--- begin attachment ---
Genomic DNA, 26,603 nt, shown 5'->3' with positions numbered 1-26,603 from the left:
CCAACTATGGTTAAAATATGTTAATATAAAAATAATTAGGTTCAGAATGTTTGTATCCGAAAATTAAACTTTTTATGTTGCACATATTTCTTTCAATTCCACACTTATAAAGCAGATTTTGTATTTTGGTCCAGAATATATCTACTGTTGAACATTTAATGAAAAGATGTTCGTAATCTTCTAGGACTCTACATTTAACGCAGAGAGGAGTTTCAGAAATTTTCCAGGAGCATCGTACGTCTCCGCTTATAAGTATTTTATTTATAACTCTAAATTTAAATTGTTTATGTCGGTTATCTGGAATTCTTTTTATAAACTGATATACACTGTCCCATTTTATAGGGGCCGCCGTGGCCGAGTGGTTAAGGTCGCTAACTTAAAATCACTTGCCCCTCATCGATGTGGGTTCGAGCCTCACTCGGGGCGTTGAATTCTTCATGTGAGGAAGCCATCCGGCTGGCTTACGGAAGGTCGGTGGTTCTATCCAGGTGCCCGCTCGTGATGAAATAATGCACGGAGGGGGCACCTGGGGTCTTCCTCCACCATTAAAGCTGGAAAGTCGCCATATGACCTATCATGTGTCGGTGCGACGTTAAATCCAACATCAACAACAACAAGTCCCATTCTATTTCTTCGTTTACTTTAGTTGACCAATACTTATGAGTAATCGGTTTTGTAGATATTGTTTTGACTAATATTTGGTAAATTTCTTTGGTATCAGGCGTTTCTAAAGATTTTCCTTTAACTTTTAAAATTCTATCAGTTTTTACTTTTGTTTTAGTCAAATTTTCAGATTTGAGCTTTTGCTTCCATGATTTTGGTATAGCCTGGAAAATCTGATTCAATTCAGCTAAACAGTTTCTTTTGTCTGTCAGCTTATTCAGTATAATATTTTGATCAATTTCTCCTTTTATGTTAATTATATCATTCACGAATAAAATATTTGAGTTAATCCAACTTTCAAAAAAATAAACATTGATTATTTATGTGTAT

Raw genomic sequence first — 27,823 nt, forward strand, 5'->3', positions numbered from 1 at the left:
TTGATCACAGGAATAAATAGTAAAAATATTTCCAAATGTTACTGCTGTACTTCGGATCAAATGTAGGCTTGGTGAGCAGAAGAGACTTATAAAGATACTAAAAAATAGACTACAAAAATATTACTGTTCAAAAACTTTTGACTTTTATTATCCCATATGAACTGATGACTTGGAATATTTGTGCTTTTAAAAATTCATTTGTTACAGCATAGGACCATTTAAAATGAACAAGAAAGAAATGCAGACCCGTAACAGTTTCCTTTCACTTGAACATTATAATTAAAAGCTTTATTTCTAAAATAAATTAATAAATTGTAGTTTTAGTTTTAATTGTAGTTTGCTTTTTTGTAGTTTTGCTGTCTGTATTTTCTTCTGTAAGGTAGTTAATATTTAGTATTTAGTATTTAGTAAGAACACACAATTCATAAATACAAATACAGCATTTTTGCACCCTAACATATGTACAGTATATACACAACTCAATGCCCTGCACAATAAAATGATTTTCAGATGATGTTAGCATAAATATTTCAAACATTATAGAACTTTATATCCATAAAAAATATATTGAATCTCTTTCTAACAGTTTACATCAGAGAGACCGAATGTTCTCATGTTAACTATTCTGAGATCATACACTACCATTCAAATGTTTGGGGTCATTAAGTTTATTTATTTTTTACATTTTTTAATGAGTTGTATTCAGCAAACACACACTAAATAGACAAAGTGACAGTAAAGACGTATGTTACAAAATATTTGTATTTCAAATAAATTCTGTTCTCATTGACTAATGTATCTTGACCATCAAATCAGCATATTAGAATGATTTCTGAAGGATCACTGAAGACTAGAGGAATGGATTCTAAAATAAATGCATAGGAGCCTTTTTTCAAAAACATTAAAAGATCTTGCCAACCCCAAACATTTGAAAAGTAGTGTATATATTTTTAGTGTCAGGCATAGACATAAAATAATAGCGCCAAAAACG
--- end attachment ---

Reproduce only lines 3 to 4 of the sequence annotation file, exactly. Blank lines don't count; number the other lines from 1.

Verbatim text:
Raw genomic sequence first — 27,823 nt, forward strand, 5'->3', positions numbered from 1 at the left:
TTGATCACAGGAATAAATAGTAAAAATATTTCCAAATGTTACTGCTGTACTTCGGATCAAATGTAGGCTTGGTGAGCAGAAGAGACTTATAAAGATACTAAAAAATAGACTACAAAAATATTACTGTTCAAAAACTTTTGACTTTTATTATCCCATATGAACTGATGACTTGGAATATTTGTGCTTTTAAAAATTCATTTGTTACAGCATAGGACCATTTAAAATGAACAAGAAAGAAATGCAGACCCGTAACAGTTTCCTTTCACTTGAACATTATAATTAAAAGCTTTATTTCTAAAATAAATTAATAAATTGTAGTTTTAGTTTTAATTGTAGTTTGCTTTTTTGTAGTTTTGCTGTCTGTATTTTCTTCTGTAAGGTAGTTAATATTTAGTATTTAGTATTTAGTAAGAACACACAATTCATAAATACAAATACAGCATTTTTGCACCCTAACATATGTACAGTATATACACAACTCAATGCCCTGCACAATAAAATGATTTTCAGATGATGTTAGCATAAATATTTCAAACATTATAGAACTTTATATCCATAAAAAATATATTGAATCTCTTTCTAACAGTTTACATCAGAGAGACCGAATGTTCTCATGTTAACTATTCTGAGATCATACACTACCATTCAAATGTTTGGGGTCATTAAGTTTATTTATTTTTTACATTTTTTAATGAGTTGTATTCAGCAAACACACACTAAATAGACAAAGTGACAGTAAAGACGTATGTTACAAAATATTTGTATTTCAAATAAATTCTGTTCTCATTGACTAATGTATCTTGACCATCAAATCAGCATATTAGAATGATTTCTGAAGGATCACTGAAGACTAGAGGAATGGATTCTAAAATAAATGCATAGGAGCCTTTTTTCAAAAACATTAAAAGATCTTGCCAACCCCAAACATTTGAAAAGTAGTGTATATATTTTTAGTGTCAGGCATAGACATAAAATAATAGCGCCAAAAACG